Monday, October 22, 2012

Youth trust youth workers that trust them

You're not superman or wonder woman.  At least I'm assuming that to be the case.  Even if you were, I've read enough comic books to know that they have some seriously bad days.  I do to.

Traditionally the early fall is a bit back for us as we slowly get involved in the new pace of life of the students around us.  This year however we have been given so many opportunities that we have hit the ground running at about 350 Miles Per Hour.  They are good things, and I love thinking about all the possibilities, but at the same time - I feel like I can't keep up the pace.  Almost as if my feet are stuck in concrete.

Actually one of the youth work tools we use is called a "gingerbread" man - which helps us use art as a means of getting youth to communicate their emotions.  Here is the one I drew at the beginning of the month.

As you can see my head is spinning from all the ideas that I have.  My hair and my clothes are unkempt as I have had little time to care for myself and I feel like my feel are trapped in concrete.  I simply felt like I couldn't keep up.

For some of us, we are tempted never to tell young people when we are having a rough time, we want to appear professional, or that we have it all together.  We want them to have a good role model after all.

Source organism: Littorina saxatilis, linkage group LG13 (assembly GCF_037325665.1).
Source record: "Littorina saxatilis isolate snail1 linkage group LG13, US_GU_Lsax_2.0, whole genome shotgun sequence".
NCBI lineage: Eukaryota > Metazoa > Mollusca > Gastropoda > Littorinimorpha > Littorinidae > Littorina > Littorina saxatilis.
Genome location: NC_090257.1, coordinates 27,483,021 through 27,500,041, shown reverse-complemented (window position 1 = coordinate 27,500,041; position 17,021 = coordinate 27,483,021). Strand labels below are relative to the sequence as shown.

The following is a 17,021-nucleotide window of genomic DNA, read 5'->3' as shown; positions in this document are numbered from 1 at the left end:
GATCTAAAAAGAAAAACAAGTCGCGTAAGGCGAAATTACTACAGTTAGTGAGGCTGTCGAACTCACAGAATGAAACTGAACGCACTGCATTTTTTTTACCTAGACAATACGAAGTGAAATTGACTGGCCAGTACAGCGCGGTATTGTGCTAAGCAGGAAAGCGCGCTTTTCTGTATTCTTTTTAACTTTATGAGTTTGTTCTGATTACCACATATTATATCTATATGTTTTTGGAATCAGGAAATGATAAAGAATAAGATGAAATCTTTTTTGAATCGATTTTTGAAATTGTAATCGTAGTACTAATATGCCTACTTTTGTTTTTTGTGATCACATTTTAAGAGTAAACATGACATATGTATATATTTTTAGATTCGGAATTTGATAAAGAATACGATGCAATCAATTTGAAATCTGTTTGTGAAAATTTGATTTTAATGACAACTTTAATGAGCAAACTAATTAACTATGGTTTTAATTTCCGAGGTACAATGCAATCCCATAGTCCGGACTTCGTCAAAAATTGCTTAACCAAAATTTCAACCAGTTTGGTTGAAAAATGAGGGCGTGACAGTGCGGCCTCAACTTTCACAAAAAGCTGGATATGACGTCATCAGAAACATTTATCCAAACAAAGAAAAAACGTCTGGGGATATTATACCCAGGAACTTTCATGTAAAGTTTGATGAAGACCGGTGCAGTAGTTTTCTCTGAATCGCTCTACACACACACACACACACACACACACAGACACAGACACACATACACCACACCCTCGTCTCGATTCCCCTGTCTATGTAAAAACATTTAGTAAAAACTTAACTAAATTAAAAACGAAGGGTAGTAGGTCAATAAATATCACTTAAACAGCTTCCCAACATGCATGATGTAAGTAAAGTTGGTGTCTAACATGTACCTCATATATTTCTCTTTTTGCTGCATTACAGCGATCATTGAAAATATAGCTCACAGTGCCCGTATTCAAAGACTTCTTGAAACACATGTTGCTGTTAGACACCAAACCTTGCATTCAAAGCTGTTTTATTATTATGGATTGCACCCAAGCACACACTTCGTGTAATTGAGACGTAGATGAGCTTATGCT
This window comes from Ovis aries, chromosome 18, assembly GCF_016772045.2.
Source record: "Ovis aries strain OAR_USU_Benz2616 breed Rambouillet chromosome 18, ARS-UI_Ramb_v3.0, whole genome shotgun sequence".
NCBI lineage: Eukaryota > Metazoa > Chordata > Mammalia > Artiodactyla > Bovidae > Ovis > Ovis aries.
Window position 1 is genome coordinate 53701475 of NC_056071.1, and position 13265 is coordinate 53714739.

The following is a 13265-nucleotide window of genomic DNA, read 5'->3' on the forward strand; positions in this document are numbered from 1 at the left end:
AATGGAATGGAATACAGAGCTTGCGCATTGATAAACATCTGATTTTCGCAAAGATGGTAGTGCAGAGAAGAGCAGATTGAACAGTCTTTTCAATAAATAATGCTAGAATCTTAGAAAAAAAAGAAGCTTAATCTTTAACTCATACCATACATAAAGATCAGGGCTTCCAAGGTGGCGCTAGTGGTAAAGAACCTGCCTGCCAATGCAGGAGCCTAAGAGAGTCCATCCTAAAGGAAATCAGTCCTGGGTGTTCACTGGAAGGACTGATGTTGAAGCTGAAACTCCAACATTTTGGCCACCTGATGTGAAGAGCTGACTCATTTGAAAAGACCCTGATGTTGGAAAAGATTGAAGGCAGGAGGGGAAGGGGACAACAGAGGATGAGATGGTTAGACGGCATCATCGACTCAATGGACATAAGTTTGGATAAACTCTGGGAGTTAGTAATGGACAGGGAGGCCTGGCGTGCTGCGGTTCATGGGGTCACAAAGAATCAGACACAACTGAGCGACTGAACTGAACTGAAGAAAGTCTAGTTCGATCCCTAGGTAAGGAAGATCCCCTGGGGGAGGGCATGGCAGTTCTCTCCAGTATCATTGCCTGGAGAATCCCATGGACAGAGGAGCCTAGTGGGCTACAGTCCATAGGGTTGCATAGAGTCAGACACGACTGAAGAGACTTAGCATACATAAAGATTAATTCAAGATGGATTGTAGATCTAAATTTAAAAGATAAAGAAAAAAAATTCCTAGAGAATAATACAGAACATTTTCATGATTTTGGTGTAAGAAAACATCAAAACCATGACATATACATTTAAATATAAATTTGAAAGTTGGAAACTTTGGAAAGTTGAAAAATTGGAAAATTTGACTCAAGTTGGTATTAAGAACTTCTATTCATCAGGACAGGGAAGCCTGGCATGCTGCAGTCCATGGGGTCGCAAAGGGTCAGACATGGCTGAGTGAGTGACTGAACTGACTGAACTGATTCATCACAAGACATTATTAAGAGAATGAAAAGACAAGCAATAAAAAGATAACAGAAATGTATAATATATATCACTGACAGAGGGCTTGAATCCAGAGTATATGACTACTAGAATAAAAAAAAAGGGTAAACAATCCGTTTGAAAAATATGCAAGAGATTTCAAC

However good our intentions, we may be inadvertently alienating kids who don't have a concept of a life without problems.

We can show our respect for them as well as giving them an example of how to cope with our issues in healthy ways by allowing them an idea of what happens in our own heads.

Kids don't need to know all the details of hardships - some of those things may not be helpful, but they it is better, in my opinion to share something rather than nothing.  You never know, in trusting them with your life they may be more inclined to trust you with theirs.  And they may be just the person to guide you in a hardship right when you need someone.
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